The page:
Was Neverland really All Just a Dream? It seems that way, until Mr darling sees the ship and claims that it looks familiar...
Your Mind Makes It Real? Isn't Neverland created by the stories and dreams of children? Just because it's a dream, doesn't mean it wasn't real. Alternately, Wendy was dropped off and waited up for her parents - but just dozed off at the window.
The sequel seems to confirm that it was more than a dream. If Jane didn't believe in it, why would she dream about it?
How persistent is the ability to fly given by fairy dust? Everyone except Peter seems to forget about it instantly as soon as they reach Neverland, even in situations when it would be useful.
It seems to last only long enough to get to or from Neverland. Note that the Lost Boys are all ground-bound (this is in sharp contrast to the Fox series, where Peter, the kids, and the Lost Boys all fly routinely).
Maybe they just forget because it's not something they can normally do? Like when you're used to driving alone so you forget that you can go in the carpool lane when you have someone else in the car with you.
Wendy flies with Peter just after they have rescued Tiger Lily. Happy thoughts is probably the key. Like when they're on Captain Hook's ship, they're probably all too terrified of what's going to happen to them. Peter is able to fly because he sees the whole thing as an adventure and thus rescuing the others is fun to him.
But watch closely after Wendy's ordeal with the mermaids, and after Peter rescues Tiger Lily. Wendy had to resort to flapping her arms to take off. None of them had to do so the first time they flew. It's entirely possible that the pixie dust had worn off by the ending.
And the carefree, impulsive Lost Boys can't fly under normal circumstances because they're too busy having happy experiences to bother thinking about them.
If Captain Hook is a manifestation of the father, and the father went with Peter Pan when he was a boy and recognizes the pirate ship, did the father have to deal with a version of himself, or was Captain Hook based on his father when he went?
That Captain Hook is a manifestation of the father because Wendy and her mother were telling the story. I believe (based on how much I've seen the movie and what I know from other versions and the original story) that Peter Pan only exists because of the stories told. So, if the father had known Peter Pan as a child it would have been based on the stories that were told to him. Captain Hook was probably a different person, maybe his own father or the mean man down the street or the school headmaster or somebody. Though this could just be WMG.
No, Hook was never a schoolteacher — if we go by the original book, at least, the pirate who's an ex-schoolteacher is Gentleman Starkey (incidentally the only pirate apart from Smee to survive the final battle).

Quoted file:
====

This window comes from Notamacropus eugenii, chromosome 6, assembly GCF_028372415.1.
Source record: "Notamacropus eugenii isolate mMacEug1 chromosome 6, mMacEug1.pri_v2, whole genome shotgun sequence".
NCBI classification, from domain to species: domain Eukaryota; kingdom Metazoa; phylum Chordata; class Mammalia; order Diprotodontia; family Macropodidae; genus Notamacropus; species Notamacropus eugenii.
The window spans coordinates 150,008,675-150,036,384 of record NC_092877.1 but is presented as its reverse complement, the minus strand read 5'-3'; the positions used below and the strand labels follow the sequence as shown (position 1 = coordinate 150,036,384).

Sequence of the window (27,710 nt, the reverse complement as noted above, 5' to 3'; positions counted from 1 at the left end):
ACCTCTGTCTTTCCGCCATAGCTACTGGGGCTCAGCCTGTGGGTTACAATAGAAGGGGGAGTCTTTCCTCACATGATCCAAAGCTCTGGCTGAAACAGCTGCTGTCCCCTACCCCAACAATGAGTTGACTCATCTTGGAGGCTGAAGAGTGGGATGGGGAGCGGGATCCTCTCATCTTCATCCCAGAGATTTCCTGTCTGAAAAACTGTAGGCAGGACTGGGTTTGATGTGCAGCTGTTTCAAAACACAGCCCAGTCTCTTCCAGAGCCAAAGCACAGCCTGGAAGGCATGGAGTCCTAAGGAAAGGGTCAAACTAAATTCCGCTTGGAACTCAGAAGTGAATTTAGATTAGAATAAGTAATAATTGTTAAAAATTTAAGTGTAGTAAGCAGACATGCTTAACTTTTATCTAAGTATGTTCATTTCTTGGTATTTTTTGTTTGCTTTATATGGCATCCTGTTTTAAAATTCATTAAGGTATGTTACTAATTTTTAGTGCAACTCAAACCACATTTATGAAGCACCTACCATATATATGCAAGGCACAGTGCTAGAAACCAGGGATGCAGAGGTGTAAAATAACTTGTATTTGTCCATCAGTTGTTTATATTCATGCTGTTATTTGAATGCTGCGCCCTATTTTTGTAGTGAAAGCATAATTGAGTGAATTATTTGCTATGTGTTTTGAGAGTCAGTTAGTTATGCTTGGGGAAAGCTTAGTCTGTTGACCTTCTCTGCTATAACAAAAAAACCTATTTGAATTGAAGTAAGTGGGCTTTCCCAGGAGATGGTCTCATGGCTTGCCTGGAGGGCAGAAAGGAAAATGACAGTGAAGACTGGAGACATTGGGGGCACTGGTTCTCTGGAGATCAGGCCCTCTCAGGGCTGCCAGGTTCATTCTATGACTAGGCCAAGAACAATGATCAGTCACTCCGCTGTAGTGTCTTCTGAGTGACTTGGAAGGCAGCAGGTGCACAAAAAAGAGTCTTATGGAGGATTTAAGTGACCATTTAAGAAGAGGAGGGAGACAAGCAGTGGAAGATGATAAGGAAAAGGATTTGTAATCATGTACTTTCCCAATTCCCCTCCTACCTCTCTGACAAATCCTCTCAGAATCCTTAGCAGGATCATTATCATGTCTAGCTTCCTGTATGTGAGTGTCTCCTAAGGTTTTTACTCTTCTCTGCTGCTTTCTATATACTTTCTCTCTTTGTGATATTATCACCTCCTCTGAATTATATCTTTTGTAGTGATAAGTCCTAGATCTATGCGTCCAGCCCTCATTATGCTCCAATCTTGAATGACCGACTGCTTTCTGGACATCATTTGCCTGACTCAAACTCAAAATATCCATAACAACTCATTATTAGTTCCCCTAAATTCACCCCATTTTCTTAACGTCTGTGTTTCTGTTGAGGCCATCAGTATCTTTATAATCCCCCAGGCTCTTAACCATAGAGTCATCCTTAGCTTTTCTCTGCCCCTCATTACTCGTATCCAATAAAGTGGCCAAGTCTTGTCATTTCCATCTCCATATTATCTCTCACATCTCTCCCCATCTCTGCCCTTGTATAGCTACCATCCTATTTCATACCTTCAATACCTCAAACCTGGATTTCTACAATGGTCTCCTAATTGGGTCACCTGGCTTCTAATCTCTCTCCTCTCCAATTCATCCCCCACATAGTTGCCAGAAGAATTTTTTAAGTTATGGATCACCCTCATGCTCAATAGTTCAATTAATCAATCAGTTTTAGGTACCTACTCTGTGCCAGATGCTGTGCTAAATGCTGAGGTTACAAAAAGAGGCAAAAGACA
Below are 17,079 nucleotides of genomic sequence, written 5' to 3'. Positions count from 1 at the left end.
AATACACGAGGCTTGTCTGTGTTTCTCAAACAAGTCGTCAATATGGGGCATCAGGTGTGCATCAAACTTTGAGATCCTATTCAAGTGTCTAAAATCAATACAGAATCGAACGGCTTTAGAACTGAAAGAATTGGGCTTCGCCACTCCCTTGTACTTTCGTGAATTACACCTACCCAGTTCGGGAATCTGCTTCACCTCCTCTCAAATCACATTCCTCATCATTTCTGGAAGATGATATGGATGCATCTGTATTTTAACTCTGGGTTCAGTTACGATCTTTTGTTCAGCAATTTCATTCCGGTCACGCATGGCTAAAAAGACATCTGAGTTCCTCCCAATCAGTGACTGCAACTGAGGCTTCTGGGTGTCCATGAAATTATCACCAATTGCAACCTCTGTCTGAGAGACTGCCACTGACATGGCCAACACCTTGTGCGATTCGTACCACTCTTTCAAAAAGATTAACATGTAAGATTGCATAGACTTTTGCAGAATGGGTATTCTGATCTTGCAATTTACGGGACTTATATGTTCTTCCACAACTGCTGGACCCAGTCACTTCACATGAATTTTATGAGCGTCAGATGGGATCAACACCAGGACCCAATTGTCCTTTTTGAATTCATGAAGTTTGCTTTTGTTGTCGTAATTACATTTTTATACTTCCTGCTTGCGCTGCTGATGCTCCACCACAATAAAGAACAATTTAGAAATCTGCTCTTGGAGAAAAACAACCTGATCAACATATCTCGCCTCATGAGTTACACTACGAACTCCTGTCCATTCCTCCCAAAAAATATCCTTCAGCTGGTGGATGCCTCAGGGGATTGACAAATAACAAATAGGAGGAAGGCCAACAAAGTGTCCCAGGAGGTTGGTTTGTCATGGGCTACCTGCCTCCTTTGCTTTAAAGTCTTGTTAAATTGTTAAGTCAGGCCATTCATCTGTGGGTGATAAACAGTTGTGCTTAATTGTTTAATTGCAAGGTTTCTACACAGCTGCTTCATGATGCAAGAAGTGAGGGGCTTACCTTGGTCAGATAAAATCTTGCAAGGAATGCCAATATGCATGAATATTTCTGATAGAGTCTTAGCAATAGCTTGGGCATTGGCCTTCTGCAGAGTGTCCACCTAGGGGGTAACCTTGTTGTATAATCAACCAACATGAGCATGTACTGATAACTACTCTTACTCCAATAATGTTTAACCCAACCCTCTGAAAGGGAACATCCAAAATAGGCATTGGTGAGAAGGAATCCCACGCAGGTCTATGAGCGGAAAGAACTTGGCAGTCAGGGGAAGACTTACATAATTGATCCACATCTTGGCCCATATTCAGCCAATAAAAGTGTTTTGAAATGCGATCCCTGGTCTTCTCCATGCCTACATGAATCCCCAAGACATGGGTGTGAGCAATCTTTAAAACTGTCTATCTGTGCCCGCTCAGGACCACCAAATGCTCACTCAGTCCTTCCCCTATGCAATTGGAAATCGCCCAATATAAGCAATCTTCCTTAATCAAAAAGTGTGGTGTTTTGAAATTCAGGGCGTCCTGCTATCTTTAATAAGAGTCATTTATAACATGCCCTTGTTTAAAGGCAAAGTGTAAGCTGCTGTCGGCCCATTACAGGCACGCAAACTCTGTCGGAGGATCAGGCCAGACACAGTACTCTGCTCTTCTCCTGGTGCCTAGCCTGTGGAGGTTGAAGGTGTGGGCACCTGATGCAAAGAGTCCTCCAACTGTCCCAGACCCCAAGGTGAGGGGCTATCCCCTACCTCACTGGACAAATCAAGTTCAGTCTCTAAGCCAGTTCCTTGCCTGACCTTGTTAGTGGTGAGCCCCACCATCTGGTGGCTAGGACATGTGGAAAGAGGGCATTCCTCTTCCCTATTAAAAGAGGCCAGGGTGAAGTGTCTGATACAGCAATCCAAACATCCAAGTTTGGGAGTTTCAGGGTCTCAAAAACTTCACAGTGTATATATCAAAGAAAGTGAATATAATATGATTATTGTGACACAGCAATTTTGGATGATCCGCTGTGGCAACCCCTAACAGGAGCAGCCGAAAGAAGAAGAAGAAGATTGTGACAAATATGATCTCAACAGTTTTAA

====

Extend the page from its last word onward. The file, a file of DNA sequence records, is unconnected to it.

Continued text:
In a case of Death by Adaptation, Starkey doesn't survive the Disney version.
Yes he does - Return to Neverland has a pirate who looks identical to Starkey,almost certainly him. He's the guy with a knife in his mouth. Of course, which of the pirates survived Return to Neverland is completely up for grabs.
Hook isn't actually supposed to be a "manifestation of the father"; that's just a rumor that got started because it's tradition for Hook and Mr. Darling to be played by the same guy in the stageplay. (Initially, J. M. Barrie wanted Hook to be played by the same actor who portrayed Mrs Darling.)
In Return to Neverland, what happened to the crocodile? Did Hook kill it offscreen? Because if everyone else in Neverland is still alive and as young as they were before, there's no real reason for the crocodile to have passed on.
At one point while complaining about the octopus, if memory serves me right, he says something along the lines "I finally manage to get rid of that crocodile, and then that things shows up."
In "What made the Red Man Red", if Ogga Means what Bogga Means and Gogga Means that too, what the heck do they mean?
It means the first man, the first woman and the first stepmother (the first stepmother is mean, and the first man and the first woman mean a lot to each other).
Exactly how long has Peter been in Neverland? He could be older than Hook, or Really 700 Years Old for all we know.
It was mentioned in the book, as well as certain film adaptions, that he'd overheard his mother talking about him getting a job in an office or court, so presumably it couldn't have been too long ago. At least within the era of human civilization.
In the second film, how does Jane manage to reach the pirate ship, let alone climb aboard and make her way up one of the masts without being seen?
Hook shoots his crew with extreme regularity, so how does he have any left? All of them appear white, so he's not stealing them from the Indians (which likely wouldn't work in any case). In the 2003 film he shoots two of them inside of five minutes. You'd think he'd have run through their entire number inside of a fortnight, given how trigger-happy he is.